At the same time Paris was looking for a solution for its overflowing principle cemetery, Les Innocents. Et Voila. Several centuries worth of human remains were moved here. It’s estimated the catacombs hold the remains of about six million people.
The walls of the caverns and tunnels are lined with bones, walls of skulls laid on top of neatly stacked arm and leg bones, yet for some reason, it’s not that macabre.
Our next stop is Notre Dame, (home to the heartbroken Hunchback) first to wander around inside and marvel at the lead light windows, and then to climb the tower to the roof and see Paris from a gargoyle’s perspective.
Along the Seine a few hundred metres we come across a sight that becomes another special memory for us; the Pont des Arts. Special because the this was the last time we were ever likely to see the thousands of love locks, that have since been removed.
We stop for lunch at one of the many cafés in Montmarte before heading up (more) steps to the sacred basilica, Sacre Couer, for yet another view of Paris.
On our way back to the hotel we take a detour to Le Arc de Triumph, and a wander along the Champs-Elysées.
Tonight the triumphal arch is lit up with a tribute; “Paris Est Charlie”.
We treat ourselves to hot chocolate in the lounge before heading for bed and a rerun of Disney’s Hunchback of Notre Dame.
The next morning we head straight for the Louvre, with tickets to the side entrance provided by our helpful concierge. Starting in the west wing, we wind our way round from the old foundations through the Egyptian collection, eventually finding the French, Dutch and Italian masters, some proto-renaissance and pre-Raphaelite beauties and eventually, the enigmatic beauty herself, Mona Lisa.
Lunch today is an incredible treat. Pavillion Ledoyen is on the Champs-Elysées, just past the Palaise Royale. The restaurant itself is like a palace, surrounded by an expansive garden which we look out onto from the dining room through large windows. Read my full review here.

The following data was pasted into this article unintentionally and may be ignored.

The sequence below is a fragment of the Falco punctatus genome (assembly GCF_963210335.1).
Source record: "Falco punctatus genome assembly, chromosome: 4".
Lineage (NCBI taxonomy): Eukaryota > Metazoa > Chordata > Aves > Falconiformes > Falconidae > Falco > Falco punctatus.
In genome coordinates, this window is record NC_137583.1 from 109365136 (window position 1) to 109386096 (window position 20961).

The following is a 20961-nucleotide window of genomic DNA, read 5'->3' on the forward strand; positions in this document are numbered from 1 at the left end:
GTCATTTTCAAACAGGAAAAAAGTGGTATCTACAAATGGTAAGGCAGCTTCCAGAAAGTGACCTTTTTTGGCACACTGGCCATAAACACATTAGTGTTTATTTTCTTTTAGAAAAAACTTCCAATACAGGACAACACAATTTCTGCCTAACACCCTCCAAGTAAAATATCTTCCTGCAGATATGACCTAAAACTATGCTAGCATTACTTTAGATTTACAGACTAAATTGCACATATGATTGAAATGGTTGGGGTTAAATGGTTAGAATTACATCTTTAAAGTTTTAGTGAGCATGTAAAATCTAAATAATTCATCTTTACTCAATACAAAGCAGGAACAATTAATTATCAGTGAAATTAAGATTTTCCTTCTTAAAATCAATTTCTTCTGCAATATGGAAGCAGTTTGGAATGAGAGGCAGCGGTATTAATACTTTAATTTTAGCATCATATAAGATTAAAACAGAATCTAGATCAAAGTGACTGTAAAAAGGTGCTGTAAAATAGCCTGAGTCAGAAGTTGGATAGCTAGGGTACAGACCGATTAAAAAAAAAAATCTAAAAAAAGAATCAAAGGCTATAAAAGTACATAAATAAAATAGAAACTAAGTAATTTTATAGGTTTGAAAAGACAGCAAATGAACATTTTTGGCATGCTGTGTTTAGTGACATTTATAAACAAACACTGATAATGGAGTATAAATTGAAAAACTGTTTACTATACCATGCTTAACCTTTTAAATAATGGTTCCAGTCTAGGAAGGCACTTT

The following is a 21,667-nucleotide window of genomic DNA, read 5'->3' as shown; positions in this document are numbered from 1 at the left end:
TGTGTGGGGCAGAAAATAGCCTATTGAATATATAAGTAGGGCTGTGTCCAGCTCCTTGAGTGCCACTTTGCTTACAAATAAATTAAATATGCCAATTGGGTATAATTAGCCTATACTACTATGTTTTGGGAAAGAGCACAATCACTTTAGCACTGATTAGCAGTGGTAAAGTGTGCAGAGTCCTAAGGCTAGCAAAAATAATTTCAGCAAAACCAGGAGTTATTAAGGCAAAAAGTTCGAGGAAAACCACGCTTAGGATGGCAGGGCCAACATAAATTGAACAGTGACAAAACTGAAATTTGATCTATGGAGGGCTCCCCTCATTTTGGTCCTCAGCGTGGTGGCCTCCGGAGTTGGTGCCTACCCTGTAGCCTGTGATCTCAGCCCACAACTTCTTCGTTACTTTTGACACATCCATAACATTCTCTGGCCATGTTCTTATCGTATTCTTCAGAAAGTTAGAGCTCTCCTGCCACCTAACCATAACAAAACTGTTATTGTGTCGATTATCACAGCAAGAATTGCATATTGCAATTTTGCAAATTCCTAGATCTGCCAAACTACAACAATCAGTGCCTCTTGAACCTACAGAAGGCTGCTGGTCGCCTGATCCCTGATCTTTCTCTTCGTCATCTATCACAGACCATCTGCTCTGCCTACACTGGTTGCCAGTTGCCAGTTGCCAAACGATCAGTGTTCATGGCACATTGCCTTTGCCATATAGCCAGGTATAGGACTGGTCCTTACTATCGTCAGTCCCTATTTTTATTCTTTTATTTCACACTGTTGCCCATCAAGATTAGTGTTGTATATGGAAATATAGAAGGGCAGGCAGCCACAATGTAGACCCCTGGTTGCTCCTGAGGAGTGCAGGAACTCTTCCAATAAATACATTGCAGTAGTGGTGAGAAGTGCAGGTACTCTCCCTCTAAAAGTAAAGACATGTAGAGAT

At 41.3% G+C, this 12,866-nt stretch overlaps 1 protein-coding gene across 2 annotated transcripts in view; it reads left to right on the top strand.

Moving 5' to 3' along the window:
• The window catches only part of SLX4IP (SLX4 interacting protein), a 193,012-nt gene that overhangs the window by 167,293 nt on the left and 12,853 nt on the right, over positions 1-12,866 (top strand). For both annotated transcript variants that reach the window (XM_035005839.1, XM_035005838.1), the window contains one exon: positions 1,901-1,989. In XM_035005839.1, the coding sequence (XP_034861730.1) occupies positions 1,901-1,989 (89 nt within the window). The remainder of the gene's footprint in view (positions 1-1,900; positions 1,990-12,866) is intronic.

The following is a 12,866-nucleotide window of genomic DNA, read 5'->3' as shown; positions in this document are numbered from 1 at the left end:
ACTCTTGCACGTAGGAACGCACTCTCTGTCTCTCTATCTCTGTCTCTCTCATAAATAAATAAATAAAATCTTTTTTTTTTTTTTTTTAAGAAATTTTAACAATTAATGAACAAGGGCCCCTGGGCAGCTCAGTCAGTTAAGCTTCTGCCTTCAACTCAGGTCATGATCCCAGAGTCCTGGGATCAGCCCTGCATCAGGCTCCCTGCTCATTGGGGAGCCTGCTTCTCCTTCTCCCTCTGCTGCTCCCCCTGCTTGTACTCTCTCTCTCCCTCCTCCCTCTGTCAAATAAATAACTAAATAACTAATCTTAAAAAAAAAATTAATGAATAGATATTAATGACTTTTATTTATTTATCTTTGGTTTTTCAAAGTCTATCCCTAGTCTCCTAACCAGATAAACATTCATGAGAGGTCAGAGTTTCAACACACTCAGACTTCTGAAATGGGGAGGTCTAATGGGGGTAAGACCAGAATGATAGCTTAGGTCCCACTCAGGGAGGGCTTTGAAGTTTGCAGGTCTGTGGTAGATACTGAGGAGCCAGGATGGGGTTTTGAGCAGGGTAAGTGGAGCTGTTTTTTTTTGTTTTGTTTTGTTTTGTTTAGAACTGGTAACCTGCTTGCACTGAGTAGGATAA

And the food is divine, beautifully presented, flavours delicately balanced. I was worried before bringing the girls to a Michelin-starred restaurant in Paris that the dishes might be too rich or too subtle for their teenage palates, but I was wrong.
We grab a taxi and head the few blocks north to la tour Eiffel. Miss 14 has been dreaming of this day a very long time. By sheer coincidence, a school friend is in Paris this weekend with her family, (also on a Big Trip), and they’ve arranged to meet at 3pm under the Eiffel Tower.
Worried about the queues, our concierge suggests we book ourselves on a tour, which means we can jump the queue and get to the top level of the tower. There are only three spaces left on this afternoon’s tour, so I snap them up, and give one of them to Miss 14’s friend.
The rest of us, having discovered that the queues are only for the lift, opt to walk up to the first and second levels. It’s a clear winter’s day, and even from the second level of the tower we can see for miles.
We wander back to the hotel and grab another hot chocolate before jumping into a taxi and heading to Paris Norde and the Eurostar back to St Pancras.
It’s a beautiful city, and it’s been a magical weekend. Paris is special for so many reasons, and for me, especially for this weekend, shared with my girls, their first Parisian experience.
Where to Stay
For pure Parisian luxury: the Shangri-La Hotel Paris. You can’t get more luxurious than the former home of Napolean’s grandnephew. Centrally located, each room has a view of the Eiffel Tower.
The Shangri-La Suite has arguably the best view in Paris. The Eiffel Tower is right in front of us and the Seine stretches in each direction for as far as you can see.
To your far left you can see Sacre Coeur and as you pan your sights around you’ll spot Notre Dame, the Palaise Royal, and a million glittering lights in between.
Eurostar from St Pancras Station in London to Paris Norde is the best way to get to Paris. The 3-hour journey goes by in a flash, the seats are comfy (even in third class) and it’s lovely and relaxing watching the countryside sweep by. RailEurope is the best place to book tickets – and if you book well in advance (about 4 months) you’ll usually find some good deals.
All photos by thatraveller, Holly O’Sullivan.